Snyder, who in Rio became the youngest U.S. Olympic wrestling champion at age 20, failed to make an Olympic or world final for the first time in his career. He will wrestle for bronze on Sunday, while Sharifov meets Sadulayev for gold.

Burroughs earned his seventh straight world championships medal and second straight bronze. Burroughs, the 2012 Olympic 74kg champion, rebounded from losing to Russian Zaurbeck Sidakov on Friday with a 10-0 technical fall over Japanese Mao Okui.

Burroughs gave up a lead on Sidakov with 1.3 seconds left in the semifinals, a year after Sidakov overtook him as time expired in the quarterfinals.

“A lot of people in 2016 called me a quitter,” said Burroughs, who tearfully missed the medals in Rio, “and I think that after watching the amount of devastation and heartbreak that I’ve taken over the last two years and still being able to come back and take third place is a testament.”

Burroughs, 31, shares third with Adeline Gray on the U.S. list of career world wrestling championships medals, trailing only Bruce Baumgartner and Kristie Davis, who each earned nine.

Burroughs’ bronze ensured he gets a bye into the 74kg final of the Olympic trials in April. But this will be the first time he goes into an Olympic year as anything other than a reigning world champion.

“At this juncture of my career, I feel I’m running out of time,” said Burroughs, who next year will be older than any previous U.S. Olympic wrestling champion. “That can be really scary.”

Dake marched to Sunday’s final in defense of his 2018 World title at 79kg (a non-Olympic weight) by going 23-4 over three matches. Dake, who at Cornell became the only wrestler to win NCAA titles at four weight classes or without a redshirt, gets Azerbaijan’s Jabrayil Hasanov in the final, a rematch of the 2018 gold-medal match.

Next year, Dake must move up to 86kg, where Cox will likely reside, or down to 74kg, where Burroughs has won every U.S. Olympic or world trials dating to 2011. There’s also David Taylor to reckon with. Taylor won the 86kg world title last year but missed this season due to injury.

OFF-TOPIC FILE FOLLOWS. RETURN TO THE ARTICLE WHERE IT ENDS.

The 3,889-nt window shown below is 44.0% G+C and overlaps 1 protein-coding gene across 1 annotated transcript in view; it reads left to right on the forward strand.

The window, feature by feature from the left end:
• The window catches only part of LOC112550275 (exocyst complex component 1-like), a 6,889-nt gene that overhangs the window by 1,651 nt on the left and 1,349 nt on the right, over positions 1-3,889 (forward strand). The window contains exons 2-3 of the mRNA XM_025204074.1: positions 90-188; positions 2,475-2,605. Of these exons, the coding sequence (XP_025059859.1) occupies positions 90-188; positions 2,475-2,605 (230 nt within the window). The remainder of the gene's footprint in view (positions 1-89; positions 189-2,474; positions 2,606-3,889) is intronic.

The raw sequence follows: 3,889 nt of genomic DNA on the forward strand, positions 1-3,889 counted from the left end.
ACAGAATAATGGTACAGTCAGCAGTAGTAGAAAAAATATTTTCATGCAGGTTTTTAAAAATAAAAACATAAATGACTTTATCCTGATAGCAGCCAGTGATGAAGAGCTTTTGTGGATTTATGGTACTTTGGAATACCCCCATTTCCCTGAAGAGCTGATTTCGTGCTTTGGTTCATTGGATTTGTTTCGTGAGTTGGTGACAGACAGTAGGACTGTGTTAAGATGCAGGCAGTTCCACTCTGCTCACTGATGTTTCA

“We’ve got a guy at 79 kilos that’s going to win a world championship tomorrow,” Burroughs said, smiling, of Dake, “I’m hopefully going to be waiting for [Dake at Olympic trials], healthy and prepared.”

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MORE: World Wrestling Championships TV Schedule

Alexandra Trusova, 15, becomes first woman to land three quadruple jumps

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Alexandra Trusova established herself as the world’s leading female figure skater … in her first senior international competition.

Trusova, the 15-year-old, two-time world junior champion from Russia, became the first woman to land three quadruple jumps in one international competition program, posting the world’s highest free skate and total scores on the early season.

Trusova previously landed three quads in the free skate at the Russian Federation’s test skates in early September.

She opened Saturday’s free skate with a quadruple Lutz, a quadruple toe loop-triple toe combination and another quad toe to run away from Japanese Olympian Kaori Sakamoto by 44.27 points. Video is here.

She won a lower-level event in Slovakia with 238.69 points, which would have beaten Japan’s top skater, Rika Kihira, and Olympic bronze medalist Yevgenia Medvedeva by more than 14 points at an event last week in Canada. However, judging panels can be more or less forgiving from event to event.

Still, Trusova established herself as a force going into next month’s Grand Prix season. She will face Kihira and Medvedeva at Skate Canada the last week of October.

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MORE: 2019 Senior Grand Prix assignments